Since the earliest days of stamp collecting in the 1860s to date, there have been so many great philatelists that it is almost impossible to choose the GOAT – greatest of all time. However it is certain that Robson Lowe (1905 – 1997) would find his name in any potential voter’s top three list.
Auctioneer, dealer, writer, expertiser, not to mention a collector as well, Robson Lowe was as multi-faceted a philatelic personality as there has ever been. Interested readers may refer to Dr. Stanley Bierman’s two-part biography of the man in the Quarter 1 and 2 issues of The Philatelic Literature Review.
As far as his writings is concerned, “Robbie”, as he was affectionately called by his friends, is known for publishing The Philatelist, one of the best stamp magazines of its time, as well as editing it from its beginnings in the 1930s to the 1970s. However he is probably more famous across the world for his magisterial six-volume The Encyclopaedia of British Empire Postage Stamps (Figure 1). Published between 1948 and 1991 they are arguably the most read philatelic books ever; particularly the first four volumes.
This blog is about the relative scarcity and prices of the six volumes. The first remark I would like to make is that despite being many decades old, these books are still quite useful and in demand and hence, unlike many other books in this internet age, never sell cheap.
Current dealer-quoted prices of the volumes in descending order is:
- Australasia – perhaps £75-85 for a copy in G/VG condition
- Africa and Asia – perhaps £45-60
- British North America Special Edition – £40-45
- Leeward Islands – £35-40
- Great Britain and Europe Second Edition – £25-30
- British North America – £20-30
- Great Britain and Europe Second Edition – £10-15
Africa contains information for many well-collected countries and hence sees good demand. Asia is sought after for the main reason that India and some other countries covered have not seen as much original research in certain areas. Further these two volumes were printed in lower quantities than some others. Leeward Islands was published not so long back and perhaps not that many copies have come back to second-hand market. British North America covers Canada and its provinces only and hence is not as popular. Finally Great Britain ranks towards the end since much original research has been published on it over the last 70 years or so.
Now it is frequently mentioned by dealers that Australasia is the rarest of all the titles in this series. So does that mean that the Australasia volume was printed in lower numbers than the others?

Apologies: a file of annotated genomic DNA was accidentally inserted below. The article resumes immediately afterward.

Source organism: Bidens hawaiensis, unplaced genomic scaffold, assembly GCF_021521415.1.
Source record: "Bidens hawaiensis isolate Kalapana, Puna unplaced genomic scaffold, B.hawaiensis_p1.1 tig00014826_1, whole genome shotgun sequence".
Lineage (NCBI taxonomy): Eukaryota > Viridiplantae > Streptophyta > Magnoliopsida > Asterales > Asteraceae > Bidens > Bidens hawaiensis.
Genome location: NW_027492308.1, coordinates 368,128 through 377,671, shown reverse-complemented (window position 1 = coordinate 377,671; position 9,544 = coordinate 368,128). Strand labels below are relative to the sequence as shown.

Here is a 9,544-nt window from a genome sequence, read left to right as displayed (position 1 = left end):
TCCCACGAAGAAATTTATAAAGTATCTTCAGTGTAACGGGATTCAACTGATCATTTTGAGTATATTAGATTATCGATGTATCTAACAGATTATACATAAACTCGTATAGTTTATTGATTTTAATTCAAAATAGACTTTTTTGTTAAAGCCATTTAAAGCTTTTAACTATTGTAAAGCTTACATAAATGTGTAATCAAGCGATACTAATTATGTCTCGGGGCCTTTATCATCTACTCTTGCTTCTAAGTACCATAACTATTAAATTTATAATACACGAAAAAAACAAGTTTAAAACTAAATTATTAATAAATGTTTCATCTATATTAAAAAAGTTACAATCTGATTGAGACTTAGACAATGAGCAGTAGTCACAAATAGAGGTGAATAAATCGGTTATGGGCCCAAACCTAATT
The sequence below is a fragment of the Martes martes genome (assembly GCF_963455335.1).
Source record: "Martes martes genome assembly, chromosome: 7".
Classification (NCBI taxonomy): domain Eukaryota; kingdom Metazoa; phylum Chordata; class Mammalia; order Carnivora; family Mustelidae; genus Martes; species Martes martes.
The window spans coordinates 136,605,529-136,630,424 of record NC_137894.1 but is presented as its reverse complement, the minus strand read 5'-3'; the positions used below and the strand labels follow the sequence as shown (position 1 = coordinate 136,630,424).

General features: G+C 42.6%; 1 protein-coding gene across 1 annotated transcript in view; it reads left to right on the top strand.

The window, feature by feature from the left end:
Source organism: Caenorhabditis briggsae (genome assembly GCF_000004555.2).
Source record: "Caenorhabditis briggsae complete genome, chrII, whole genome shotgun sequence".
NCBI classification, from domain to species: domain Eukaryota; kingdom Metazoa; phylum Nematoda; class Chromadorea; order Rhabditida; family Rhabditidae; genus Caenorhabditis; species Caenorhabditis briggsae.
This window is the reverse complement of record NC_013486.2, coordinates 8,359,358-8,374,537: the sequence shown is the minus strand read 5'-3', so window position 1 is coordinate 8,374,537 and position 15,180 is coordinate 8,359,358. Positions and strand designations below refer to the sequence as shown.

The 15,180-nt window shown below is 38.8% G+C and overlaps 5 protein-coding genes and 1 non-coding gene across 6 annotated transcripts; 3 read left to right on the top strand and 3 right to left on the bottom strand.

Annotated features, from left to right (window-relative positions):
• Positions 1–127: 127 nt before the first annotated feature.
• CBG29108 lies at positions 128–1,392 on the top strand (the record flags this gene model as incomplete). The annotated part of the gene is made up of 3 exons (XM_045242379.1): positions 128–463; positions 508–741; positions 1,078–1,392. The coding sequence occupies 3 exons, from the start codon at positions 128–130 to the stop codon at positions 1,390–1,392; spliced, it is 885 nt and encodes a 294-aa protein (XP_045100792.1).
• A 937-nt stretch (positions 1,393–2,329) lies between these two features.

In a letter to the Editor published in Q2 1992 issue of The Philatelic Literature Review, Jim Ryan mentions the printing quantities of the Encyclopaedia; he received these details from Robson Lowe himself.
|Volume||Year Published||Nos. Printed|
|G.B. and the Empire in Europe||1948 Jan (First Edition)*||4,000|
|-do-||1952 (Second Edition)||4,000|
|The Empire in Africa||1949 Mar||2,000|
|The Empire in Asia||1951 Jun||3,000|
|The Empire in Australasia||1962 Feb||4,000|
|The Empire in British North America||1973 Regular Edition||3,500|
|-do-||1973 Special Edition (two volumes with slipcase)||500|
|The Leeward Islands||1991||2,000|
* Corrected and reprinted in March 1948
As can be seen, quantities printed of the Australasia book is the highest (along with G.B. and B.N.A.) in the series. So it begs the question: why are they termed scarce and consequently priced higher?
There could be two theories. One is that they are indeed scarce for some reason; perhaps many copies have been destroyed or pulped. So there is a ‘supply issue’. Second is that someone started the adage sometime in the past and it has persisted into the present.
I think both these reasons may be to blame, to a greater or lesser degree.
What is surely scarce is finding these books with their dust jackets. While the final two volumes almost certainly have their dust jackets on, perhaps only 10-20% of the first four volumes are so lucky. Further the jackets are more likely than not to be in poor to fair condition only.
One reason for this is that these jackets were printed on not-so-thick paper and are fragile. Further these books are so good and so intensively used by their owners that the dust jacket suffer and are subsequently removed.
That’s quite a shame since the dust jackets add quite a bit of charm to these books. There can be a price difference of 25-35% between the same title with and without a dust jacket.
Acknowledgement: I thank Casper Pottle of HH Sales for his inputs especially with respect to current prices. The final decision on prices mentioned was however mine.